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Customer data privacy detracts from merits of geofencing

Some customers are uncomfortable with companies tracking their location, but are various technologies ushering in Big Brother anyway?

Any time you remind people that they're being watched, some of them are going to get nervous. If you download an app, you explicitly opt in to the program, but what about devices with pre-loaded apps? What about companies selling customer lists to each other, which we already know happens all the time?

There's definitely the potential for abuse here and it's really no wonder: The same technology that advertises shoe sales now was, and still is, used to monitor criminals under house arrest and to track delivery trucks to make sure they don't stray from their routes. There's always the possibility that some clever hacker can use location-based services as a back door to get in to any personal information [customers] have stored on their mobile devices. To be fair, this is true of any new technology. Exploits like that are going to be aggressively sought out and squelched.

In reality, regarding privacy concerns, our society has become so love-hate with sharing personal details that this is only going to be an issue for a small number of people. We use apps like FourSquare to tell the world where we are, we share pictures of what we're doing via any number of services and we use Google Maps – which is actually a main component of a lot of geofencing initiatives – all the time. Google has to know where you are in order to tell you where you're going. So, in a sense, Big Brother is all of us collectively.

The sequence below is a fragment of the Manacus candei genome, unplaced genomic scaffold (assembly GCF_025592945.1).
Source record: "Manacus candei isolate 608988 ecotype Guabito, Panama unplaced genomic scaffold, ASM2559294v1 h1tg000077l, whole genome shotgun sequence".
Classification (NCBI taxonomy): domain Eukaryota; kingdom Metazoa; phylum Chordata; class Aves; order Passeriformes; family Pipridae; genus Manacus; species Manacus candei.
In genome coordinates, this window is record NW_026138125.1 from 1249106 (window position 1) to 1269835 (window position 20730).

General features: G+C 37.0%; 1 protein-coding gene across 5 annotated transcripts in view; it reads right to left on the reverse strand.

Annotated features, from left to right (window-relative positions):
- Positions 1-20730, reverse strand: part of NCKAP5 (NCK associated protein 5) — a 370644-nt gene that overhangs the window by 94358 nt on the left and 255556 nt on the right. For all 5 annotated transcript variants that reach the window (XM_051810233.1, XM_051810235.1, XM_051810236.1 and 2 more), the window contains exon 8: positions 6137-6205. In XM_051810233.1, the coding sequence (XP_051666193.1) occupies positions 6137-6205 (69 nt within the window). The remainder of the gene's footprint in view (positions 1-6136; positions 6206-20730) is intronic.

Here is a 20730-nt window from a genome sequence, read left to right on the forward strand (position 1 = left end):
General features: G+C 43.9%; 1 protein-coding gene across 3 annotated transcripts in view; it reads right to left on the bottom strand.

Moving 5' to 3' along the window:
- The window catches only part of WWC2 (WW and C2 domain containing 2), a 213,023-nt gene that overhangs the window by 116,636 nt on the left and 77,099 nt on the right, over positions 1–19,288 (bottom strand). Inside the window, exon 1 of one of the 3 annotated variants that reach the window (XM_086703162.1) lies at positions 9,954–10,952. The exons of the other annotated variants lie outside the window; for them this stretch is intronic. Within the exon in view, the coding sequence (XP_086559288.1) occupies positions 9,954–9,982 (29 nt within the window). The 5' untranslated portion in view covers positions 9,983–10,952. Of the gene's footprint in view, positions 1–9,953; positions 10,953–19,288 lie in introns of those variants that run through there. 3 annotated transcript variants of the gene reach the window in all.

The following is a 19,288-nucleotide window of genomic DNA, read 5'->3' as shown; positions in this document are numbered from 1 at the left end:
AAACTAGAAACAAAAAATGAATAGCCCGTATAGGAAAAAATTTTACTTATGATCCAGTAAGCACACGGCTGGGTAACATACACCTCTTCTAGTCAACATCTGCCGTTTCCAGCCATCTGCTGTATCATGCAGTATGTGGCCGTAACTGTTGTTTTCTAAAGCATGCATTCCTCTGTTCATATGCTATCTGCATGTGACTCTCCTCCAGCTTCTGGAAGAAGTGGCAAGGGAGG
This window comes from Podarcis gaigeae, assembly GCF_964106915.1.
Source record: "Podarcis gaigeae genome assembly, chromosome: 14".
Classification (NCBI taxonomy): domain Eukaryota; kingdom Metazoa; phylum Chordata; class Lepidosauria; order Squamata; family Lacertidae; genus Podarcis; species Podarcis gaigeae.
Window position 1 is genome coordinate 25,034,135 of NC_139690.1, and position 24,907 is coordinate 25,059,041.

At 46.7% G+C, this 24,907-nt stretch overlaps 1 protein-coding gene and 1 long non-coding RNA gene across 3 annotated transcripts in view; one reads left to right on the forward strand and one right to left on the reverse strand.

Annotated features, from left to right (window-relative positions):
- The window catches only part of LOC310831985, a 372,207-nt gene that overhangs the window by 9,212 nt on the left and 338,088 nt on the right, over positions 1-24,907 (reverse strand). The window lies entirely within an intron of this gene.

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How often do you "check-in" at different places or otherwise voluntarily offer up your location on social media?
I really try not to do this - though sometimes I learn that an app is displaying my location even if I didn't intend it to. i'm not just concerned about companies tracking me, but also others who might be interested to know that I'm not at home. 
The only I do this when using Foursquare - sometimes it gives me deals / savings on my locations. But other than that, I don't use it often due to security concerns.
"Big Brother is all of us collectively." Great point. As with most tech privacy issues, we are creating issues through our demand for convenience (i.e. Google Maps) or oversharing (social media).
With geofencing - I love that term - we as consumers get a benefit in many cases. In exchange for a little bit of data on where we are and where we're going, we get coupons, freebies, affinity rewards. When the exchange falls out of balance, then opt out or take steps to keep those companies from tracking you. In many cases, it's still possible to live off the grid if you know the steps to take.